Although the naked human body had appeared relatively often in postage stamps of many different countries before the 1950s, this had mostly taken the idealised form of classical sculpture. Goya’s 1800 realistic painting of an actual woman (albeit one whose identity is still the subject of debate) was regarded as wholly profane and would be confiscated by the Spanish authorities in 1813.
In a parallel which says much about how slowly attitudes changed before the digital age, the image would once again be the subject of a ban over a century later. This time, though, the protector of public decency was the US Mail.
An engraving of the naked maja had been printed on three Spanish postage stamps in June 1930. It is believed that about 240,000 of the three different denominations were printed. They were only valid for postage for three days so a cancelled example is quite uncommon. Even more uncommon was the response of the then US Mail which, later that year, decided to return any post bearing the stamp to its sender. More rare still to the point of non-existence is any such example of a letter returned on these grounds. So there’s certainly something to keep an eye out for.
It’s second. Antimatter is first at well over £20 billion per gram. Yet at just 0.02675g, the Swedish Treskilling Yellow is well ahead of its nearest rival, the isotope Californium 252. Last sold (for an undisclosed amount but believed to be well over £3 million) in 2013, this stamp derives its exceptional value from the fact that there is only one known example in existence. It was recently on display at Stampex in Sweden where one of our dealers, Gabriel Cohen, saw it.
A brief printing error sometime in 1857 saw what should have been a blue-green three skilling stamp produced in yellow-orange. It was thought that all the misprinted stamps were destroyed but thirty years later a young collector found one on the cover of a letter in his grandmother’s attic. He sold it to a fellow collector for the equivalent of what would be a couple of pounds today. Its auction history ever since then has set several records.
Although the title for the most expensive stamp ever sold still belongs to the British Guiana 1c Magenta (sold for £7.5m in 2014), its greater weight gives the Swedish contender the edge for now. However, the fact that just one copy of either stamp exists makes this a needless comparison. In that sense, they are both quite priceless – unless you happen to have any bags of antimatter lying around of course.
Although the Treskilling Yellow certainly won’t be on sale at the Market tomorrow, who knows what else you might discover.
The postage stamp as a concept was just 13 years old when this innovative design emerged in 1853. Now commonly known as the Cape Triangular, this was the first adhesive stamp in Africa and the first three sided stamp anywhere in the world. This daring design was a source of pride for the colony’s governor but it arose out of a more mundane consideration. Some postal workers in rural areas were illiterate so this was an easy way to distinguish domestic mail from international post.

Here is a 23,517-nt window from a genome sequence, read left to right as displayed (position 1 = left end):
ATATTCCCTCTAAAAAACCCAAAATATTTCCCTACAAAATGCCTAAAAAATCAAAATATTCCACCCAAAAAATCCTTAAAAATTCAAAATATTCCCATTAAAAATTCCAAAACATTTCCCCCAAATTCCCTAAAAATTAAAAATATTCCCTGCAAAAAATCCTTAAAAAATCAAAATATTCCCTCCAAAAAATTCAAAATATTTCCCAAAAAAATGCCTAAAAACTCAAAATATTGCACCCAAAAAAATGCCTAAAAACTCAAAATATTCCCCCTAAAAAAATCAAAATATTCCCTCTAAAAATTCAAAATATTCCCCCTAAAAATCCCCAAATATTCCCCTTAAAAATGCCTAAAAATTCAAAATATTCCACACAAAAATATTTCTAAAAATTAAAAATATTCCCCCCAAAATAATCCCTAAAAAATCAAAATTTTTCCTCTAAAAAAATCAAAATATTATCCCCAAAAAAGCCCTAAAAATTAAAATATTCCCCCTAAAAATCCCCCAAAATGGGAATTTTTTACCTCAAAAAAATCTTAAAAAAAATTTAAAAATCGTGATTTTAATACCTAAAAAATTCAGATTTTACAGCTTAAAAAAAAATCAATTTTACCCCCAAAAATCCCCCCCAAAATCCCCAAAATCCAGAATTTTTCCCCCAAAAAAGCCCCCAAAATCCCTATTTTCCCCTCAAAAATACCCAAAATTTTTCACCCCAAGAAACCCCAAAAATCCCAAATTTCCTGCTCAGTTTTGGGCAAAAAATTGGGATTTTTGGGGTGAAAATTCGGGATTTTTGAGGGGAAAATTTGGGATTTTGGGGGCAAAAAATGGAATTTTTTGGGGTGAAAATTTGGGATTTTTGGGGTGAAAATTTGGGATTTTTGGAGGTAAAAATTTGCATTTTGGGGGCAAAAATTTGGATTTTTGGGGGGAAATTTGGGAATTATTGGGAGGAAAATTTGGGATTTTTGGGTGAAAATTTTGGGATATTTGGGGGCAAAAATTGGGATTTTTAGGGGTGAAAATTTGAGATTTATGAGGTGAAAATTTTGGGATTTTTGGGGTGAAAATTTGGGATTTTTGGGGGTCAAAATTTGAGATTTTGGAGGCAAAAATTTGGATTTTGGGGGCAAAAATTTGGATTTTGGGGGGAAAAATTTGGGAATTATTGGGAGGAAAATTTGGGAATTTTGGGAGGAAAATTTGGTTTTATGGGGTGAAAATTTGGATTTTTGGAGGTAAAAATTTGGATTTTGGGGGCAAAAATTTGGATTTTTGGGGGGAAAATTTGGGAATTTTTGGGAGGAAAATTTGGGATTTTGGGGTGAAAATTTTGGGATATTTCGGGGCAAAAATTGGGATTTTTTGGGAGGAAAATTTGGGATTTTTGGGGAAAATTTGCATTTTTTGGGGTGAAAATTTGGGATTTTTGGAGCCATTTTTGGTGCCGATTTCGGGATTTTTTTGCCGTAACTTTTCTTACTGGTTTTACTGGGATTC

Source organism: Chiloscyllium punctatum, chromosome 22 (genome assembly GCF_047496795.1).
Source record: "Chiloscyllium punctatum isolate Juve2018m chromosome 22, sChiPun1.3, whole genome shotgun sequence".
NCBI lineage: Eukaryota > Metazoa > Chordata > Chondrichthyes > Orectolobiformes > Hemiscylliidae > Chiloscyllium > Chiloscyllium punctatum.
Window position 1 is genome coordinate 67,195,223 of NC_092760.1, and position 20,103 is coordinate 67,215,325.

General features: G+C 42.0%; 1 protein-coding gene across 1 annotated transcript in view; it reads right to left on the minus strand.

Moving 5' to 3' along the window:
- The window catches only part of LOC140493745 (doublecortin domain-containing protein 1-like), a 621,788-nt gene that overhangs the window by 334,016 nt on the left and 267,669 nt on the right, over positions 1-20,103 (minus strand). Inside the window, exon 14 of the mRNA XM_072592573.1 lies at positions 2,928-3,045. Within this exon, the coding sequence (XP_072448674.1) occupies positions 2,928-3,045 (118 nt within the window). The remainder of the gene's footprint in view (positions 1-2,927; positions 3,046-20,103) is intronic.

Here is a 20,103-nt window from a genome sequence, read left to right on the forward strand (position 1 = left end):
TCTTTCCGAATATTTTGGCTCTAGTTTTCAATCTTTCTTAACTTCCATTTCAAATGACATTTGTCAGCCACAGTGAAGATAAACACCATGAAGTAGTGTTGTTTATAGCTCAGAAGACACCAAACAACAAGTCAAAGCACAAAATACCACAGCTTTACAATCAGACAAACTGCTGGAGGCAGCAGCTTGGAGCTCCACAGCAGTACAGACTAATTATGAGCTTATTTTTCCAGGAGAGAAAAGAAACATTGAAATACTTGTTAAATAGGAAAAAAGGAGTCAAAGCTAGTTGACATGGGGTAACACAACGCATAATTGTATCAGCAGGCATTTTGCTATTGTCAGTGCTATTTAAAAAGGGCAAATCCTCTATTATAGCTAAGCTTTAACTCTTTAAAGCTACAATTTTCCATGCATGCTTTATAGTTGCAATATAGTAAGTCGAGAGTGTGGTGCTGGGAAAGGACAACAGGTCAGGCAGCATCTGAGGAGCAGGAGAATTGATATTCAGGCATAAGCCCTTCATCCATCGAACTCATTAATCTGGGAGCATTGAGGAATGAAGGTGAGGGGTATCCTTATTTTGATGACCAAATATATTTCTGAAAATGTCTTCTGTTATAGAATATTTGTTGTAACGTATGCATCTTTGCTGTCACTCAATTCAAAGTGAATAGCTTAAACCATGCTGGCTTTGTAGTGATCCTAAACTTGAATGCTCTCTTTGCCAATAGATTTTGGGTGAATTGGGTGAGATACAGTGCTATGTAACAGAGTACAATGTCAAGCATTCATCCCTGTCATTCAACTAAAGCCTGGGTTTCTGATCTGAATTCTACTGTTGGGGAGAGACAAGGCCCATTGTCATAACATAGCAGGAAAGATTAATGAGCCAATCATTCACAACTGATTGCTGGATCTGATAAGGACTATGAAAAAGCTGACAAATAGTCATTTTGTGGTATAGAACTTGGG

Today variations of these early triangular stamps are some of the most sought after and valuable in the world. A single ‘woodblock’ misprinted Cape Triangular would be worth well over £30,000. They certainly made a huge difference to the fortunes of one early collector who snapped a number of them up at a bargain price. His name was Stanley Gibbons.
Somebody once said that you can tell humanity is making progress because every new war that comes along they find a new way of killing you. The fléchette (Fr. ‘dart’) was one of the more original methods adopted by nascent air forces of all the main combatants in World War I.
Bucket loads of pointed steel darts were emptied over enemy troop concentrations to cause maximum death and injury. First used by the French, they were soon copied by the Germans who enjoyed inscribing them with the phrase “Copied from France, made in Germany”. It was estimated that the tip of a single dart dropped from sufficient altitude would generate a force of 200kg. Small wonder that the stoutest metal helmets were no match for a direct hit, often piercing some poor unfortunate from head to foot.
The greater accuracy and power of conventional air-dropped explosives meant that they were soon obsolete but these were a much-feared weapon on account of their silent arrival giving soldiers no warning. An interesting footnote to their use can be seen in the postcard (below) of 1914 showing the devastation wrought by some fléchettes on the Germans. This may have bolstered contemporary stories about the Angel of Mons.
The legend, described by Arthur Machen in a newspaper story entitled ‘The Bowmen’ was supposedly based on accounts he’d heard from retreating British soldiers. One desperate Tommy is said to have called on the spirit of Saint George to help. An army of phantom bowmen from the Battle of Agincourt then appeared and protected their rearguard with volleys of arrows fired at the enemy. Of course, it’s all very fanciful propagandist nonsense but no less charming for all that.